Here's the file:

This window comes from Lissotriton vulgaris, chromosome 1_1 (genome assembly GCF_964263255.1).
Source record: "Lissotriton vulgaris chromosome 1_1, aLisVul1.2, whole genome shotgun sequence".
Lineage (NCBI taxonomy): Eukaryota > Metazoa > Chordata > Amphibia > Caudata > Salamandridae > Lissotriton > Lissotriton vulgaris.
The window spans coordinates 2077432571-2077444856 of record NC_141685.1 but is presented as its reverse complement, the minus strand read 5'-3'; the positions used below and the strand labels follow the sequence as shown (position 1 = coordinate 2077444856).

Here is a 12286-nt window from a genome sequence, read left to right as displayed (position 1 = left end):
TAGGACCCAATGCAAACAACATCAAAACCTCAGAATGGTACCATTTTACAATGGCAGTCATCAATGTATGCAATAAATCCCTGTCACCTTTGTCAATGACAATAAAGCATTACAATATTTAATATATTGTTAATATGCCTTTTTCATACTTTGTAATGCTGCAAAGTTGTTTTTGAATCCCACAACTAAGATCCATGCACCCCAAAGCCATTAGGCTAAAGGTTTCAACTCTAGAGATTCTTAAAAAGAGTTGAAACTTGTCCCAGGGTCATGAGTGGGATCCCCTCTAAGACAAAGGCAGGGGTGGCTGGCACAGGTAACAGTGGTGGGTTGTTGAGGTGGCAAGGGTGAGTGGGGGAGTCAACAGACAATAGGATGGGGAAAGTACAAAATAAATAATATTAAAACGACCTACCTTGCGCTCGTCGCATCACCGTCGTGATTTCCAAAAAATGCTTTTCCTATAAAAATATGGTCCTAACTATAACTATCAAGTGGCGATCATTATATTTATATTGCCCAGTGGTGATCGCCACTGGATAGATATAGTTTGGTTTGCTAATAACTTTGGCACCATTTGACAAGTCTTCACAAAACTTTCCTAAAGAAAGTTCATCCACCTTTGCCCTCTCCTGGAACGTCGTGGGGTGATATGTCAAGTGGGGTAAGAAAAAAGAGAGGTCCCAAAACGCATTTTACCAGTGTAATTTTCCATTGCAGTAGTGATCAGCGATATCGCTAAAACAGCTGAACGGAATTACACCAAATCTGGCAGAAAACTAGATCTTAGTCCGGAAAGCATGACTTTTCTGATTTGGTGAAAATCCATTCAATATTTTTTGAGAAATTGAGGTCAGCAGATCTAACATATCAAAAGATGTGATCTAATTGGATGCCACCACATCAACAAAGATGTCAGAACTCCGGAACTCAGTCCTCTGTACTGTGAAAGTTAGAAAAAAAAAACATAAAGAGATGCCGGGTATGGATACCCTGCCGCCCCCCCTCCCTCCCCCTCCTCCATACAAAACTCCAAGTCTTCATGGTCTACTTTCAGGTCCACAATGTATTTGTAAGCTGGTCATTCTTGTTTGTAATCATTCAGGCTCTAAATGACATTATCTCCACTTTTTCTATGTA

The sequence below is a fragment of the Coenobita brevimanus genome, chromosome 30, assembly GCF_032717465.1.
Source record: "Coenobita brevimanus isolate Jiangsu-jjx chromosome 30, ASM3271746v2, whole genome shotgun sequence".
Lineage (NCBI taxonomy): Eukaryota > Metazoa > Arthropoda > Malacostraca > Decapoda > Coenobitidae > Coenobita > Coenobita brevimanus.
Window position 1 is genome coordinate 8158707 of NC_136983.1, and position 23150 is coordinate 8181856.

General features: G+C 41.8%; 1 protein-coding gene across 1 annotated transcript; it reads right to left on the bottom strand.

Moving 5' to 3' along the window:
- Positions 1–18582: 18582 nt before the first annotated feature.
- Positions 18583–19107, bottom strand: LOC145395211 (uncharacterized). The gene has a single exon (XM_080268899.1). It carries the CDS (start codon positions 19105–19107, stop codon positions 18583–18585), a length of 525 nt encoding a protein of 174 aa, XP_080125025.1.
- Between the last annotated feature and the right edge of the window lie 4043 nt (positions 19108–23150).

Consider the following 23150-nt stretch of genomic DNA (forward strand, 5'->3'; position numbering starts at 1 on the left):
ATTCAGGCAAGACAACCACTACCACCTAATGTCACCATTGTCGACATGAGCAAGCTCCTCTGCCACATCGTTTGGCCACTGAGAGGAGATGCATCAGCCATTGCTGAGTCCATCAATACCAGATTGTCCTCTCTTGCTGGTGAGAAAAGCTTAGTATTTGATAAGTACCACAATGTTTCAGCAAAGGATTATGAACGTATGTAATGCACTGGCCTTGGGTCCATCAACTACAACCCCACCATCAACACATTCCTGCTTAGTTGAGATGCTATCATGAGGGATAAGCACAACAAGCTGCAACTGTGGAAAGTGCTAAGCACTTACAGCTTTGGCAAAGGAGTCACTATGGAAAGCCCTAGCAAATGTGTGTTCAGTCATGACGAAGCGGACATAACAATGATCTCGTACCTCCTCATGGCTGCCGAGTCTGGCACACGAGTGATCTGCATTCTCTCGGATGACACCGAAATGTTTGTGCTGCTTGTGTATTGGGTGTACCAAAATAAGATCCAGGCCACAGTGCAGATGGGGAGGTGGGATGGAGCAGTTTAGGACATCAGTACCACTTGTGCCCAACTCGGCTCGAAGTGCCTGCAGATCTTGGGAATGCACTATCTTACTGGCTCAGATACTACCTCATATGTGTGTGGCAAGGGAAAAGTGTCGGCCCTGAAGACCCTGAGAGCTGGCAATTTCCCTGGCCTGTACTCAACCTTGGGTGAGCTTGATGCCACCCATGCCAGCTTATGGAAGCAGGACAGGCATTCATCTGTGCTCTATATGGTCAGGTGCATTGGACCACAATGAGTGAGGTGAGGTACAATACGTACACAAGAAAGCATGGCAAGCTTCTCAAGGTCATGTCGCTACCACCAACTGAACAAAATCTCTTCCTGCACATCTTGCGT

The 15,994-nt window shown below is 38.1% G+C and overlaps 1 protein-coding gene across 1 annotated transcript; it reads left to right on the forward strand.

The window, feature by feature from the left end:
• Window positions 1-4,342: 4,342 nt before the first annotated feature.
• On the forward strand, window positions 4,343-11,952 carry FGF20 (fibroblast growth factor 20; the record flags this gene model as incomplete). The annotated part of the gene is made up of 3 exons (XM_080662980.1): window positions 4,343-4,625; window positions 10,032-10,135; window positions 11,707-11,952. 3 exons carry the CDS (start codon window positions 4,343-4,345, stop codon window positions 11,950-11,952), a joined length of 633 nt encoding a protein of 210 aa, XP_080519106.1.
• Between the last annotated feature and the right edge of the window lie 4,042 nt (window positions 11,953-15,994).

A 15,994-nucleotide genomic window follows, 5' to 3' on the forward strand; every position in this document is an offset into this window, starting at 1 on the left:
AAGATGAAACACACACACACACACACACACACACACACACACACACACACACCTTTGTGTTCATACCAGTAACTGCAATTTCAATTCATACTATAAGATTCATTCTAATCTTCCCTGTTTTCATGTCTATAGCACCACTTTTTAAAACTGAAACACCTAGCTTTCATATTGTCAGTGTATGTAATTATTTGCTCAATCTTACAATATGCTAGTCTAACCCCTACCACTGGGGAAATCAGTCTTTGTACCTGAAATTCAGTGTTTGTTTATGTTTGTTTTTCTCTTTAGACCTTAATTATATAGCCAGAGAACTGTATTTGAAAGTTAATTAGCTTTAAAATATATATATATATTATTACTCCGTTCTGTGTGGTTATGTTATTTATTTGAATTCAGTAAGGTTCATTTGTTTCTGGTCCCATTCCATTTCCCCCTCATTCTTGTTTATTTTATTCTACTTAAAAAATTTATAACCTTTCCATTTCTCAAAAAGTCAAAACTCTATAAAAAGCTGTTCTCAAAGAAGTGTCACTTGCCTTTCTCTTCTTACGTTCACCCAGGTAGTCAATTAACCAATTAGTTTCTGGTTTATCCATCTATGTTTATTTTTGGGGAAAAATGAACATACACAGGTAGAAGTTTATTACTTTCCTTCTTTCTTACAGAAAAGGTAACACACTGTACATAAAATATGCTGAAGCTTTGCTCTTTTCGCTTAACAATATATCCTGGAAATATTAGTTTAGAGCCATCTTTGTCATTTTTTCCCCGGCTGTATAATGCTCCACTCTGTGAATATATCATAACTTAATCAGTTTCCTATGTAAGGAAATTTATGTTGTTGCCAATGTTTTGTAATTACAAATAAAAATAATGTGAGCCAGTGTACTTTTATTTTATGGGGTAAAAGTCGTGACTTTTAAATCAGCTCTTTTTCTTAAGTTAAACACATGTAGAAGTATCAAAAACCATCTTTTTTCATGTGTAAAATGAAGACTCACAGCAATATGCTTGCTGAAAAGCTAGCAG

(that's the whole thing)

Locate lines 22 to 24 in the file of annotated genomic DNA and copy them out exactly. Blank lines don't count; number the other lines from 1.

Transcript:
• Between the last annotated feature and the right edge of the window lie 4,042 nt (window positions 11,953-15,994).

A 15,994-nucleotide genomic window follows, 5' to 3' on the forward strand; every position in this document is an offset into this window, starting at 1 on the left:
AAGATGAAACACACACACACACACACACACACACACACACACACACACACACCTTTGTGTTCATACCAGTAACTGCAATTTCAATTCATACTATAAGATTCATTCTAATCTTCCCTGTTTTCATGTCTATAGCACCACTTTTTAAAACTGAAACACCTAGCTTTCATATTGTCAGTGTATGTAATTATTTGCTCAATCTTACAATATGCTAGTCTAACCCCTACCACTGGGGAAATCAGTCTTTGTACCTGAAATTCAGTGTTTGTTTATGTTTGTTTTTCTCTTTAGACCTTAATTATATAGCCAGAGAACTGTATTTGAAAGTTAATTAGCTTTAAAATATATATATATATTATTACTCCGTTCTGTGTGGTTATGTTATTTATTTGAATTCAGTAAGGTTCATTTGTTTCTGGTCCCATTCCATTTCCCCCTCATTCTTGTTTATTTTATTCTACTTAAAAAATTTATAACCTTTCCATTTCTCAAAAAGTCAAAACTCTATAAAAAGCTGTTCTCAAAGAAGTGTCACTTGCCTTTCTCTTCTTACGTTCACCCAGGTAGTCAATTAACCAATTAGTTTCTGGTTTATCCATCTATGTTTATTTTTGGGGAAAAATGAACATACACAGGTAGAAGTTTATTACTTTCCTTCTTTCTTACAGAAAAGGTAACACACTGTACATAAAATATGCTGAAGCTTTGCTCTTTTCGCTTAACAATATATCCTGGAAATATTAGTTTAGAGCCATCTTTGTCATTTTTTCCCCGGCTGTATAATGCTCCACTCTGTGAATATATCATAACTTAATCAGTTTCCTATGTAAGGAAATTTATGTTGTTGCCAATGTTTTGTAATTACAAATAAAAATAATGTGAGCCAGTGTACTTTTATTTTATGGGGTAAAAGTCGTGACTTTTAAATCAGCTCTTTTTCTTAAGTTAAACACATGTAGAAGTATCAAAAACCATCTTTTTTCATGTGTAAAATGAAGACTCACAGCAATATGCTTGCTGAAAAGCTAGCAG